Rapid translation of a cellular therapeutic from research to clinic

Cell & Gene Therapy Insights 2022; 8(3), 445


Published: 1 May 2022
Ashish Patel, Joseph Candiello

Cell therapies face regulatory and manufacturing challenges long before they are accessible to patients. Even as therapies prove effective and safe, raw material and manufacturing decisions made during early development can either stall progression or rapidly accelerate it. Utilizing scalable manufacturing processes and translation friendly raw materials during product development​ of MSCs and extracellular vesicle (EV) therapies will enable cell therapy developers to accelerate leading candidates into clinical trials, ultimately enabling more curative treatments to reach patients.

Ashish Patel is a Clinical Senior Lecturer in the School of Cardiovascular Medicine & Sciences at King’s College London and Consultant Vascular and Endovascular Surgeon at Guy’s and St Thomas’ NHS Foundation Trust, London, UK. His British Heart Foundation-funded PhD, focusing on monocyte/macrophage biology in tissue remodelling, was awarded in 2013. He completed his Higher Surgical Training in General & Vascular Surgery as a Clinical Academic Lecturer at King’s College London & Guy’s & St Thomas’ NHS Foundation Trust. During this time, he received an Academy of Medical Sciences Grant and the Circulation Foundation’s George Davies Visionary Award. Dr Patel’s research interests are focused on the bench-to-bedside development and translation of novel cardiovascular advanced therapies, particularly for the treatment of peripheral arterial disease. He is an investigator within the BHF Centres of Regenerative Medicine and a Phase I accredited Principal Investigator at Guy’s & St Thomas’ NHS Foundation Trust. His research is funded by the Royal College of Surgeons, Rosetrees Trust, Advanced Therapies Network and the Frances and Augustus Newman Foundation.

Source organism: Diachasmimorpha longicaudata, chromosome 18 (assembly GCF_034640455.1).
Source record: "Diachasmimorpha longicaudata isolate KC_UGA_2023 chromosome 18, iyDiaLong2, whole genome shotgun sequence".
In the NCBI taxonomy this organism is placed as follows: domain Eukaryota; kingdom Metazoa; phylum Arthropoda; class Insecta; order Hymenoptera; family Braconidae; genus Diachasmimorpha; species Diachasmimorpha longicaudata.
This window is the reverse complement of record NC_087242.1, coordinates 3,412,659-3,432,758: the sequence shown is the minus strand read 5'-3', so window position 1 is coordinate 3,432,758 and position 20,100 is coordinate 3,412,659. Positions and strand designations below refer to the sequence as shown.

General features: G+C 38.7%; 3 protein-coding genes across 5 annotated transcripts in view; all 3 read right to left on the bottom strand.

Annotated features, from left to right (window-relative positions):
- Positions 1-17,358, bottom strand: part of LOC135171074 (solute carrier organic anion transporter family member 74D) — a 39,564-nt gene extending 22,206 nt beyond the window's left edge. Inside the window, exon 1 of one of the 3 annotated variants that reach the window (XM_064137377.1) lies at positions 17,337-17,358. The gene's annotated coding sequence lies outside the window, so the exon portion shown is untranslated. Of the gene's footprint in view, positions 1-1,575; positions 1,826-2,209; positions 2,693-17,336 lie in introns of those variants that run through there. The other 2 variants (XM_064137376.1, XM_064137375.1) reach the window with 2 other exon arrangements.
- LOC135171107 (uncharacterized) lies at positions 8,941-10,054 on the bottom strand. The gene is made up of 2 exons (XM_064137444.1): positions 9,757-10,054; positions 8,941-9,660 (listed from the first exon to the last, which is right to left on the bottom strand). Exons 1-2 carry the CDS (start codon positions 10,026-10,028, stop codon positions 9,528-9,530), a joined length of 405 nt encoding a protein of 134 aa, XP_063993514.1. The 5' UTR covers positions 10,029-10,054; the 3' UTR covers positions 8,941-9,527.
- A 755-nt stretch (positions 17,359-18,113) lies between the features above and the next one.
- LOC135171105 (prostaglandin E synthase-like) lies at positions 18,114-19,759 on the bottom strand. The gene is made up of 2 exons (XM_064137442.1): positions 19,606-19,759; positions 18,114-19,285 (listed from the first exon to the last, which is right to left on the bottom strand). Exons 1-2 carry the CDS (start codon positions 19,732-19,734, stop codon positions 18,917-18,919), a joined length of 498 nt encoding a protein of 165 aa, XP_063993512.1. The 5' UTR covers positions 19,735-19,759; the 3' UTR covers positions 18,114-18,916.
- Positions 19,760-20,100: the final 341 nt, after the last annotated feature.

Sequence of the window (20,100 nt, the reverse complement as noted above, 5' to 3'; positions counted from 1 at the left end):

Joseph Candiello is a bioengineering expert with years of experience working at the nexus of biomaterials, biophysics, and organoid engineering. During 10+ years in academic research, he focused primarily on engineering a stem cell based vascularized islet organoid system for diabetes research as well as previous studies understanding the biophysical properties of developing interstitial tissues during his PhD in Bioengineering at the University of Pittsburgh. Prior to his PhD, Joe received his BSc from the Pennsylvania State University in Engineering Science and Mechanics, where he currently serves on the department's Industry & Professional Advisory Council. Dr. Candiello joined RoosterBio as a Field Application Scientist in 2017 before his current role as Senior Product Manager helping to bring new and innovative products to the market to support MSC based therapeutics.

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Authorship & Conflict of Interest

Contributions: All named authors take responsibility for the integrity of the work as a whole, and have given their approval for this version to be published.

Acknowledgements: None.

Disclosure and potential conflicts of interest: Candiello JE is an employee of Rooster Bio. The authors declare that they have no other conflicts of interest.

Funding declaration: The author received no financial support for the research, authorship, and/or publication of this article.

Article & copyright information

Copyright: Published by Cell and Gene Therapy Insights under Creative Commons License Deed CC BY NC ND 4.0 which allows anyone to copy, distribute, and transmit the article provided it is properly attributed in the manner specified below. No commercial use without permission.

Attribution: Copyright © 2022 Rooster Bio. Published by Cell and Gene Therapy Insights under Creative Commons License Deed CC BY NC ND 4.0.

Article source: Article based on a webinar which can be found here.

Webinar recorded: Mar 10 2022; Revised manuscript received: Apr 8 2022; Publication date: May 5 2022.